Heyward, DuBose

Heyward, DuBose

(dəbōz` hā`wərd), 1885–1940, American author, b. Charleston, S.C. His first published work was a volume of poetry, Carolina Chansons (1922), written with Hervey Allen. Heyward's story of the lives of blacks on the Charleston waterfront, Porgy (1925), was dramatized by Heyward and his wife Dorothy in 1927. In 1935 it was made into a folk opera, Porgy and Bess, with the score by George Gershwin. Heyward's later works include Mamba's Daughters, a story of black life, which the Heywards also successfully dramatized (1939).
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Heyward, (Edwin) DuBose

(1885–1940) writer; born in Charleston, S.C. He was educated and lived in Charleston. He worked in a hardware store and as a checker in a cotton warehouse, a crucial experience. Although not African-American, he drew on the life of South Carolina blacks for much of his writing. He and his wife dramatized his first novel, Porgy (1925), and it was the basis for George Gershwin's opera, Porgy and Bess (1935). He also wrote poetry and other fictional works.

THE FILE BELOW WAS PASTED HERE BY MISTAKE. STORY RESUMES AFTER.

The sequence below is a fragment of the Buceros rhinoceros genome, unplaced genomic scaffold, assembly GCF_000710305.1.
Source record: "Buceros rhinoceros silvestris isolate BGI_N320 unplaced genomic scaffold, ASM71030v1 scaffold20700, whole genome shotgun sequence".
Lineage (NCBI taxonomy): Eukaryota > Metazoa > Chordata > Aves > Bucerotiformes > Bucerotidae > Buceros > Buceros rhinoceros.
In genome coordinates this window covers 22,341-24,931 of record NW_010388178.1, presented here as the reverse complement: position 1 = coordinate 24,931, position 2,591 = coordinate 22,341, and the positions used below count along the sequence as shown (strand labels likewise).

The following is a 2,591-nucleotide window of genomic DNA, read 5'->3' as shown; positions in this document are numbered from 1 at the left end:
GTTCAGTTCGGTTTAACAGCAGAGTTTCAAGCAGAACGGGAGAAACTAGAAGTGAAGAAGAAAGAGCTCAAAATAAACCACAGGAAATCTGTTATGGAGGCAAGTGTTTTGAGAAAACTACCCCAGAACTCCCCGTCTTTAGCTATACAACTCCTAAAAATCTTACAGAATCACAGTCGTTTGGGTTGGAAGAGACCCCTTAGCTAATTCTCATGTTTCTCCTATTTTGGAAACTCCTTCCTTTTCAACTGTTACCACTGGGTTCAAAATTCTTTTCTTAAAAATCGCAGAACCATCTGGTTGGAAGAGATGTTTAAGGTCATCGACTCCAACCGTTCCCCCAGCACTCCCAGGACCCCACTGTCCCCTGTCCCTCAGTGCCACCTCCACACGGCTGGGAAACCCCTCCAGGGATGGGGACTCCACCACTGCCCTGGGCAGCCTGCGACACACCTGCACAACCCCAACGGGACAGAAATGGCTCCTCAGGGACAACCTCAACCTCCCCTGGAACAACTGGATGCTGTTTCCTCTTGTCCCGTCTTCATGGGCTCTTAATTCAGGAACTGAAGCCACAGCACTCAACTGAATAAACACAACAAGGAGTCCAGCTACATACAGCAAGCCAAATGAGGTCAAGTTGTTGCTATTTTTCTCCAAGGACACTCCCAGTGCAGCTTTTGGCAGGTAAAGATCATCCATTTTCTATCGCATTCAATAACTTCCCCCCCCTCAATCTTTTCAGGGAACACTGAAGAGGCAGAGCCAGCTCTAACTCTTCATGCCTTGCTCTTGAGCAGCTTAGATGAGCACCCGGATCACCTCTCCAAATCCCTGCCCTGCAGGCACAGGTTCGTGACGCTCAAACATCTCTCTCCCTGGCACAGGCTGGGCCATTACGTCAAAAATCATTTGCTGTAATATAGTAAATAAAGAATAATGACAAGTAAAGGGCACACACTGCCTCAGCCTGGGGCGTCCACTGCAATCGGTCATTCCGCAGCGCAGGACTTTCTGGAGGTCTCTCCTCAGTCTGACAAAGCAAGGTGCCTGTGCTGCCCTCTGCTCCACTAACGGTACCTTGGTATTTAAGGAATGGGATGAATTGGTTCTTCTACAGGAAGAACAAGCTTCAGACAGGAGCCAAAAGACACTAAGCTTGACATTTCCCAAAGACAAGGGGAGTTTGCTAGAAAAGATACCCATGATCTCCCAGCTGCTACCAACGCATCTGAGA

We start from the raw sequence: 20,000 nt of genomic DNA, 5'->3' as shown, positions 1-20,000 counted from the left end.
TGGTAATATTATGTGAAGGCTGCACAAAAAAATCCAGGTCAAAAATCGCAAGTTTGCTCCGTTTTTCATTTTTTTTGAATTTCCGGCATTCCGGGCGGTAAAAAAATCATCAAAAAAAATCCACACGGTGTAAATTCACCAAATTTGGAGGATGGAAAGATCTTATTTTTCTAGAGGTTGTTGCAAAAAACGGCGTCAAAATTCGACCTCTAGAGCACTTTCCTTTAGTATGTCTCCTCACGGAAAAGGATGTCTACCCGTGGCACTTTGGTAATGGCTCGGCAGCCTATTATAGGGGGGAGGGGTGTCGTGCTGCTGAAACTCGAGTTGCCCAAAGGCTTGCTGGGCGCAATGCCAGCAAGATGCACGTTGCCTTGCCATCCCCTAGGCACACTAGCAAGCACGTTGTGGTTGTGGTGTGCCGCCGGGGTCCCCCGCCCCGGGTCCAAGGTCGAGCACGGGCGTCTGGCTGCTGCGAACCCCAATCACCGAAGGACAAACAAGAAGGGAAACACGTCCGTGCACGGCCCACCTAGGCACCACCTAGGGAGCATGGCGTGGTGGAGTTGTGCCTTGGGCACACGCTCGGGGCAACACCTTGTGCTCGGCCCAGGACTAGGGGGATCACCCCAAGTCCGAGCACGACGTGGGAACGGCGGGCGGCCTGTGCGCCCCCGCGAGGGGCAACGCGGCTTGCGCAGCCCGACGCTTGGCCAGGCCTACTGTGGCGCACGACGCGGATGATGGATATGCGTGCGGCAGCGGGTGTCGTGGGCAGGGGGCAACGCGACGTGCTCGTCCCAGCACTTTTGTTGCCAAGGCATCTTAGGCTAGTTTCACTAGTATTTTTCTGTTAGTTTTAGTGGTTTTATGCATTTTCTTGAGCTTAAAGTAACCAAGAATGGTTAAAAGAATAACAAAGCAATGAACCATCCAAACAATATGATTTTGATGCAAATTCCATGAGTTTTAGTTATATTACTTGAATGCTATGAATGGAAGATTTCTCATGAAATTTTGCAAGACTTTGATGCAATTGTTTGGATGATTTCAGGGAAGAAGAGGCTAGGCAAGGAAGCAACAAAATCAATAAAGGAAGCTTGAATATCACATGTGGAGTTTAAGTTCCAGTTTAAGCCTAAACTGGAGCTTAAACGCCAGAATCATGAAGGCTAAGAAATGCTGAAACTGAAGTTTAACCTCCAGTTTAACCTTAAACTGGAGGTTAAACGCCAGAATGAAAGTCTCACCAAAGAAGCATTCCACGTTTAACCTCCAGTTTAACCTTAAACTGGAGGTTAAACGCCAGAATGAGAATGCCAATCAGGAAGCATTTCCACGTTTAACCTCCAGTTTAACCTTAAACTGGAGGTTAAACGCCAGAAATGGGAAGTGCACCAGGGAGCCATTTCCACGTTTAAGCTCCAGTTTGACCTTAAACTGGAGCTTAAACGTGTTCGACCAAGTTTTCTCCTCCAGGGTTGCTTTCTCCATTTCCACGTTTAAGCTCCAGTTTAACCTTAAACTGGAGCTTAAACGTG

The Cambridge Dictionary of American Biography, by John S. Bowman. Copyright © Cambridge University Press 1995. Reproduced with permission.